Seven Golden Rules for the writing of Satire

My name is Gregor Stronach, and I am a satirist. It's not a full time occupation – I doubt that anyone, aside from George Carlin and perhaps George Bush, is making a living out of full time satire in the world today.

But that doesn't mean that you, gentle reader, should baulk at the idea of becoming a satirist yourself. I've decided to help you in this endeavour, should the mood ever take you and your desire to make fun of other people from behind a shield of smug conceit overwhelm what is otherwise a personality based on good taste and pleasant humour.

For the ease of remembrance, I will divide this lesson into seven easy sections – rules to live by, should you become a satirist, or just simply rules by which you can see the 'magic' of the satirist explained.

1. Making fun of individual people. This is perhaps the easiest of all satire, and is usually the least rewarding, unless done very, very well. There are two ways of approaching this, and the method through which it is achieved depends on the nature of the person you're attacking – I mean, lampooning. Should the person upon whom you have decided to heap your scorn be quite clearly a total buffoon, ie Michael Jackson, George Bush (Sr or Jr, it matters not for the purposes of the exercise) or a woeful sportsperson such as Eddie 'The Eagle' Edwards, the methodology is simple. Merely quote them, or describe their exploits, and wonder to your readers in phrases such as "How on earth am I supposed to sleep at night?", or "It's little wonder children are afraid of birthday clowns."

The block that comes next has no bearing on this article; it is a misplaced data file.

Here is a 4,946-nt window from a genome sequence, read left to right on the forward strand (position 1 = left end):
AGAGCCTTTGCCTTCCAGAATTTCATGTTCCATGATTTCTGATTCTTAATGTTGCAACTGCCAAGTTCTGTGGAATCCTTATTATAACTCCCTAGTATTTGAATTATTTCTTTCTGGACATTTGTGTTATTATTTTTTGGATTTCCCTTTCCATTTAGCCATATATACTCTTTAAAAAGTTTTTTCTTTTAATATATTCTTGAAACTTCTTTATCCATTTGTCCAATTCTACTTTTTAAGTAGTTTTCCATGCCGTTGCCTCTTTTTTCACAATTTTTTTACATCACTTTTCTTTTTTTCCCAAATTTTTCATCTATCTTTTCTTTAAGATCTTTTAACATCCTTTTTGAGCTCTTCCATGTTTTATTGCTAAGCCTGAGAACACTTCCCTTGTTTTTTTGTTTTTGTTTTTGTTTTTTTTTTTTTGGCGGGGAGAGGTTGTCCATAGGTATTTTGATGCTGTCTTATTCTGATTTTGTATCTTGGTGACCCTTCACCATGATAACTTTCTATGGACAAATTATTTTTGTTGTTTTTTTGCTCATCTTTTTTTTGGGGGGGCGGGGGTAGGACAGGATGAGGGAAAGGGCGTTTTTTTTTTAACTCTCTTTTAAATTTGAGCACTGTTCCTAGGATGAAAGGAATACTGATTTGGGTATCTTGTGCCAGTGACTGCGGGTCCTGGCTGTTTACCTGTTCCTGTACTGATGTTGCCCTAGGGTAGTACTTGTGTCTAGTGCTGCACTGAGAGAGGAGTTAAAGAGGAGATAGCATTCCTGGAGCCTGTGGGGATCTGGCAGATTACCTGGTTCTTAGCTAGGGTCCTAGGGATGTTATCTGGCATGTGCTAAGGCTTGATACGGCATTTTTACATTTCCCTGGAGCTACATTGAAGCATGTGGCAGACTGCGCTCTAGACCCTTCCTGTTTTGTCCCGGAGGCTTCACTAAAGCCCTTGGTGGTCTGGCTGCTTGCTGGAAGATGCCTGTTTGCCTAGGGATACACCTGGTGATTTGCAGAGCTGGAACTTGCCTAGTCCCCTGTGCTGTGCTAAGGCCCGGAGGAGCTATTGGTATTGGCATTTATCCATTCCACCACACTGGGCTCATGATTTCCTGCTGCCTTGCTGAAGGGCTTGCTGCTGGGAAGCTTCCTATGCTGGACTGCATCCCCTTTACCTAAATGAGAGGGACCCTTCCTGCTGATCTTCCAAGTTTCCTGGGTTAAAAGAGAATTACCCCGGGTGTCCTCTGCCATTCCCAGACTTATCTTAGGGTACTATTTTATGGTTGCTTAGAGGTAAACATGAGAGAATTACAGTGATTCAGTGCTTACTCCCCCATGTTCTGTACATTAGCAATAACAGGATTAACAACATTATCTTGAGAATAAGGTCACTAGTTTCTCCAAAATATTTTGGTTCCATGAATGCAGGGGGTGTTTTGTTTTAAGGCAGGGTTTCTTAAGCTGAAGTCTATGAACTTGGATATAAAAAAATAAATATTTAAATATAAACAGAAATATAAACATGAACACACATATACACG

The harder targets are the smarter ones, people such as Colin Powell, Margaret Thatcher or The Pope. In cases like this, it's often best to descend into puerile or infantile ramblings: "Colin Powell likes to eat his own snot!!!" or "The Pope tried to touch me. In a special place."

2. Making fun of groups of people. This is slightly more difficult than making fun of a smart person, and there are several pitfalls to be avoided. First of all, before you rush out and begin making gags based on racial stereotypes, make sure you can claim some sort of connection to the group you're talking about, however tangential that connection might be. The only people who can get up on stage, or put pen to paper and talk about how all Italians are like the Sopranos, or how all Asian folks know Kung Fu but can't drive, are members of those communities. For a middle class white man, such as myself, to make those remarks, it's racism. But if you're a member of a minority, it ceases to be racism, and becomes 'holding up a mirror to the world', or 'telling it like it is. In the 'hood. Yo.' Important stuff indeed.